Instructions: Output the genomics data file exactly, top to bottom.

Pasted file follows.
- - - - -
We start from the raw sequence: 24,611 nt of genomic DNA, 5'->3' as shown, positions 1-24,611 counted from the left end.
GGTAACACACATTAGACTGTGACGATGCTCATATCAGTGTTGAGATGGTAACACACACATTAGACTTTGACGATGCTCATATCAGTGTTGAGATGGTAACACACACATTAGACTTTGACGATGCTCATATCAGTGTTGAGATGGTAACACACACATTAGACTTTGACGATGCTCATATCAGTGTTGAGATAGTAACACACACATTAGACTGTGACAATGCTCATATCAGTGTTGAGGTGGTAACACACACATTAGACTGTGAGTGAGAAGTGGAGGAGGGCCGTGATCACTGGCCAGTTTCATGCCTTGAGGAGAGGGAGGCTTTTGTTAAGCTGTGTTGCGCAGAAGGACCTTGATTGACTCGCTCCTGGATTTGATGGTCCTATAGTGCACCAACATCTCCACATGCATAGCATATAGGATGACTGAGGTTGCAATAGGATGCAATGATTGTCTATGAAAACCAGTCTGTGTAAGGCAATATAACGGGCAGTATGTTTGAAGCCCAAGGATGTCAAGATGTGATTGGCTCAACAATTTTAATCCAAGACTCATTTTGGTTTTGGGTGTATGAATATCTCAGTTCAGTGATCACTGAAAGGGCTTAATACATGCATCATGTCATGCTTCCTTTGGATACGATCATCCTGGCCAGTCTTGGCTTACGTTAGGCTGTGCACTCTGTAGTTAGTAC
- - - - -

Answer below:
We start from the raw sequence: 24,611 nt of genomic DNA, 5'->3' as shown, positions 1-24,611 counted from the left end.
GGTAACACACATTAGACTGTGACGATGCTCATATCAGTGTTGAGATGGTAACACACACATTAGACTTTGACGATGCTCATATCAGTGTTGAGATGGTAACACACACATTAGACTTTGACGATGCTCATATCAGTGTTGAGATGGTAACACACACATTAGACTTTGACGATGCTCATATCAGTGTTGAGATAGTAACACACACATTAGACTGTGACAATGCTCATATCAGTGTTGAGGTGGTAACACACACATTAGACTGTGAGTGAGAAGTGGAGGAGGGCCGTGATCACTGGCCAGTTTCATGCCTTGAGGAGAGGGAGGCTTTTGTTAAGCTGTGTTGCGCAGAAGGACCTTGATTGACTCGCTCCTGGATTTGATGGTCCTATAGTGCACCAACATCTCCACATGCATAGCATATAGGATGACTGAGGTTGCAATAGGATGCAATGATTGTCTATGAAAACCAGTCTGTGTAAGGCAATATAACGGGCAGTATGTTTGAAGCCCAAGGATGTCAAGATGTGATTGGCTCAACAATTTTAATCCAAGACTCATTTTGGTTTTGGGTGTATGAATATCTCAGTTCAGTGATCACTGAAAGGGCTTAATACATGCATCATGTCATGCTTCCTTTGGATACGATCATCCTGGCCAGTCTTGGCTTACGTTAGGCTGTGCACTCTGTAGTTAGTAC